Tobacco Deal Brings Protest at University

By Marie Woolf, Chief Political Correspondent The Independent
14 December 2000

Nottingham University came under renewed pressure to refuse a 3.8m grant from the tobacco industry yesterday after its star business graduate turned down the Student of the Year award in protest.

The university faces humiliation at a graduation ceremony on Friday when John Rouse, 32, is planning a public renunciation of the award on the basis that accepting sponsorship from British American Tobacco is "unethical".

The MBA student, a former ministerial adviser, has asked the university to read out a statement condemning the sponsorship; he also wants the university to donate the 50 prize money to the Imperial Cancer Research Fund.

John Rouse

The university plans to create Britain's first International Centre for Corporate Social Responsibility using the BAT grant, but the move has provoked condemnation from health charities and may be investigated by the House of Commons Education committee as part of a wider inquiry into higher education and corporate sponsorship.

Mr. Rouse, who took a year off from his job as chief executive of the Commission for Architecture to do an MBA, has written to the university authorities to say he believes it is wrong for "any academic institution to be building bridges with the tobacco industry."

He said: "I feel very strongly that an academic institution should not be taking money from a tobacco company. They are making a product that ultimately kills people."

Student's Snub over 'Tobacco Money'

BBC News
14 December 2000

Jon Rouse: "Important issue"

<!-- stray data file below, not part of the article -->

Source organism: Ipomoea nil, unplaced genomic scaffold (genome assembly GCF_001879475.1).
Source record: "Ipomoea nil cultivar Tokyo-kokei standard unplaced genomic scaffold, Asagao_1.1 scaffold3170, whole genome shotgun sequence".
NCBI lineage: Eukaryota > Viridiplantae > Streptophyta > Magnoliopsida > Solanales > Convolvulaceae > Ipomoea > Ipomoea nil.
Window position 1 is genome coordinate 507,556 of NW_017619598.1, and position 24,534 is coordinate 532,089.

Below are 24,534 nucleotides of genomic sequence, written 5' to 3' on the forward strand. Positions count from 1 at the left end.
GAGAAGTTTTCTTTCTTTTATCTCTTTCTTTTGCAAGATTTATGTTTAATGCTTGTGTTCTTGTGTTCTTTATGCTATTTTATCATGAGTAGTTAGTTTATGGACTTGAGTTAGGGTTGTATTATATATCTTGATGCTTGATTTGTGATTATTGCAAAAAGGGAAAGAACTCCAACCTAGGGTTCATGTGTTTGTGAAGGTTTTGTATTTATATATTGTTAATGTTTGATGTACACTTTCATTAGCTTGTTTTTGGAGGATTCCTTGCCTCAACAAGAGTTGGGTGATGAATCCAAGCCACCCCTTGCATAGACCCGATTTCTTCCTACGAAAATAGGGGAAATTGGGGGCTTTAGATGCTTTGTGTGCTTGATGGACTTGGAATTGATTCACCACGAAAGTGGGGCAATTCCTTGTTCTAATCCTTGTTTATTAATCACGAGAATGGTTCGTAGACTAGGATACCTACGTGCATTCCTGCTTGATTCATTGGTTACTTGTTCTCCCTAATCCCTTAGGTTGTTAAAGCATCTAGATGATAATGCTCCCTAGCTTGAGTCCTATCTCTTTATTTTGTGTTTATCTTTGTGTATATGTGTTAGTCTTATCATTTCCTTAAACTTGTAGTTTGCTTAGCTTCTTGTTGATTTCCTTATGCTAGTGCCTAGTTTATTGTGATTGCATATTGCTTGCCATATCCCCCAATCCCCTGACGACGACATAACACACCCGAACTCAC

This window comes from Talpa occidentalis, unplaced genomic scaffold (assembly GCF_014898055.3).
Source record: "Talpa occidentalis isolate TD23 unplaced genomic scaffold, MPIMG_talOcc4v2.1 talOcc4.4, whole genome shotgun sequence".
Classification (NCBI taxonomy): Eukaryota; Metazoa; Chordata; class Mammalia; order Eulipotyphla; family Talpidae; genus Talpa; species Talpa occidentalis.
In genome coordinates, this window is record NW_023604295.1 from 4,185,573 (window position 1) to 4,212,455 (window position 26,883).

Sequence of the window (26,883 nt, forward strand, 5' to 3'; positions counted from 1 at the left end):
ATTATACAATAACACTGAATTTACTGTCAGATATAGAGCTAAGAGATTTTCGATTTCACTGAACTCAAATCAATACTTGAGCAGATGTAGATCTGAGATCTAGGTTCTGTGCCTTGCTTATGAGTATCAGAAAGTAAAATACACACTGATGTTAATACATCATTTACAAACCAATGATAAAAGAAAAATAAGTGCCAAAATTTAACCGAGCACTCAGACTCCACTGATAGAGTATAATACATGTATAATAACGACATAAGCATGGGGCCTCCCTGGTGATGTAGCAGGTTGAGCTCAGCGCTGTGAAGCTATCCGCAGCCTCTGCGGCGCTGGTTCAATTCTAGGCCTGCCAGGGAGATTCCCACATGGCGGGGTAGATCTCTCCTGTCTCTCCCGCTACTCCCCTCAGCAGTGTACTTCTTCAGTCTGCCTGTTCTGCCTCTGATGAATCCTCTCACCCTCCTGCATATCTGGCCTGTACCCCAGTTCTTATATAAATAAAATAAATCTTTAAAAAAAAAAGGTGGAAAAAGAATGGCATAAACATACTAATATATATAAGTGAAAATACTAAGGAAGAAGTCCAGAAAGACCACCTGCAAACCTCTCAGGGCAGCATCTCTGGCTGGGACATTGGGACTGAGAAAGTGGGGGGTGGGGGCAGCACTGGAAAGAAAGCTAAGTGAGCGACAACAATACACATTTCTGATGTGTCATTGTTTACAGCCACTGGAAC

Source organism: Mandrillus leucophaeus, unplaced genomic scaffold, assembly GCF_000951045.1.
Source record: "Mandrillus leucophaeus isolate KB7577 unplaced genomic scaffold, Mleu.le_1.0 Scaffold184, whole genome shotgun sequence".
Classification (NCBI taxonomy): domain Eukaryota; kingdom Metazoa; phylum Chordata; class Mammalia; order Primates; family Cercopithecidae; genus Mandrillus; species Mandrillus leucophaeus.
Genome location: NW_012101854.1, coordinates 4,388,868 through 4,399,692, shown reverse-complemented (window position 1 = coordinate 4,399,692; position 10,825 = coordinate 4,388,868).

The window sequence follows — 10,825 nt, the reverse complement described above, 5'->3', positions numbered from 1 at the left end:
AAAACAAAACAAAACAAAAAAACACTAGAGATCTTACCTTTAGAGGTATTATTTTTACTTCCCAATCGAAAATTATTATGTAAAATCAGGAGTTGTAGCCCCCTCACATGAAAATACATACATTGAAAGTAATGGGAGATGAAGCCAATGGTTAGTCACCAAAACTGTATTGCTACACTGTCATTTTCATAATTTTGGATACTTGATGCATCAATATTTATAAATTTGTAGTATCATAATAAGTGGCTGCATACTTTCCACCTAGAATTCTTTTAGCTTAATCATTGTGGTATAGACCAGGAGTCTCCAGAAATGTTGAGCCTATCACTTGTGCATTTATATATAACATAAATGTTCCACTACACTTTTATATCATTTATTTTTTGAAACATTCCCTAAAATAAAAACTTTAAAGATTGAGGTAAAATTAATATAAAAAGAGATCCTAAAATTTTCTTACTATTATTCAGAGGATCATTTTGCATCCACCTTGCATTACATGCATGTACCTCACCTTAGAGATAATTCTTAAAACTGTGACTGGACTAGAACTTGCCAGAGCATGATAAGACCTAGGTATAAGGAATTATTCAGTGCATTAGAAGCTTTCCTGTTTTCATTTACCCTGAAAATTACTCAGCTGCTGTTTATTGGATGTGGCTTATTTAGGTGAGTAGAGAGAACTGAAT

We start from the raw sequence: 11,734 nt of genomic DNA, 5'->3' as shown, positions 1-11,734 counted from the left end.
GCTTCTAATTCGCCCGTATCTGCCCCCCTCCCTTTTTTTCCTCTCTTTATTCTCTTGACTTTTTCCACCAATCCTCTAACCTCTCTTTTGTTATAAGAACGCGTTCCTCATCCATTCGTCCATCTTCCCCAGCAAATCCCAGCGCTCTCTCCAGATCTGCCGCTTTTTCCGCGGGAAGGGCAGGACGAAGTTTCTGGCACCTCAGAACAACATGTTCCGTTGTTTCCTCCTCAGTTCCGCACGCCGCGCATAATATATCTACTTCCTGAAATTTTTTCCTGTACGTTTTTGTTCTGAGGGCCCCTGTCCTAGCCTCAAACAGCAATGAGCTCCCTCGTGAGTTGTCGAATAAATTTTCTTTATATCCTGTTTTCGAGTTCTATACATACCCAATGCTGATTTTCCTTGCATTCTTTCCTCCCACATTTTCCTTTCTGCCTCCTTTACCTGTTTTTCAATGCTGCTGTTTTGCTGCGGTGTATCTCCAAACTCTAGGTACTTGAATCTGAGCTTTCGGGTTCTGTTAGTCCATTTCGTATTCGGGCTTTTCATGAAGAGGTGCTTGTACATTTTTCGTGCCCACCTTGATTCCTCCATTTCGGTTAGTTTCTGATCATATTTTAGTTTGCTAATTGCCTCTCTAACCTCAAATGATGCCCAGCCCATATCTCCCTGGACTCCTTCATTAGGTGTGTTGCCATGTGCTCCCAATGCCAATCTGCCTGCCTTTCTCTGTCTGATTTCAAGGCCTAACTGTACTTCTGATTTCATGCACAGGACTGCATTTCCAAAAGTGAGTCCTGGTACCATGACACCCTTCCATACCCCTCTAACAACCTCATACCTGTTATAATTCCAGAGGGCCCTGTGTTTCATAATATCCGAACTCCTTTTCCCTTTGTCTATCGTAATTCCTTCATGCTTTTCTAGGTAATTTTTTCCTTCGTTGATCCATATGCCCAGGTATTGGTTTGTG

A student at Nottingham University has refused a cash award in protest at the university's decision to accept funding from British American Tobacco (BAT). The university has approved 4m sponsorship from the company which, it says, will be used to set up Britain's first International Centre for Corporate Social Responsibility. Anti-tobacco campaigners accused the university of selling out and taking "tainted" money.

Jon Rouse - who graduates on Thursday with a Master in Business Administration (MBA) - has asked for his 50 "student of the year" prize to be given to the Cancer Research Campaign. In a letter to the head of the business school, Professor Ian Gow, Mr Rouse said he did not wish to accept the award because he did not agree with the university's collaboration with BAT. The MBA graduate asked for a statement to be made at the graduation ceremony, outlining his stance.

'Richly deserve'
In his reply, Professor Gow said: "I am disappointed that you don't feel able to accept the award which you so richly deserve. "But I respect your views on the university's decision to accept funding from British American Tobacco and understand that your decision is now made."

But it would not be appropriate for a statement to be made at Mr Rouse's graduation, the professor said. "In fact the award is a business school one, which is completely seperate from graduation itself." The presentation would have been made at a prize-giving tea in the business school after graduation, he said.

He would be happy to arrange for Mr Rouse to read a statement if he was intending to be present at the tea. "We will reallocate the prize money as you request," the letter confirmed.

Mr Rouse said he was making a stand on a very important issue. "I'm doing this with a great deal of regret," he said on Breakfast on BBC One. "I had the year of my life last year at Nottingham Business School, it's a great business school, but it's just made a horrible error of judgement." Mr Rouse said he thought the UK's universities had a very high standing - as President Clinton's visit to Warwick on Thursday illustrated.

"That's because they're independent and they are very objective," he said. "As soon as you start having these sorts of relationships with companies with what can best be called a dubious track record, I think you're on a very sticky wicket."

Corporate social responsibility was not what came to mind when thinking of BAT, he said. He hoped the university would pull out of the deal. "I don't think it's too late, and I really think the business school should think very, very hard and reject the offer outright."

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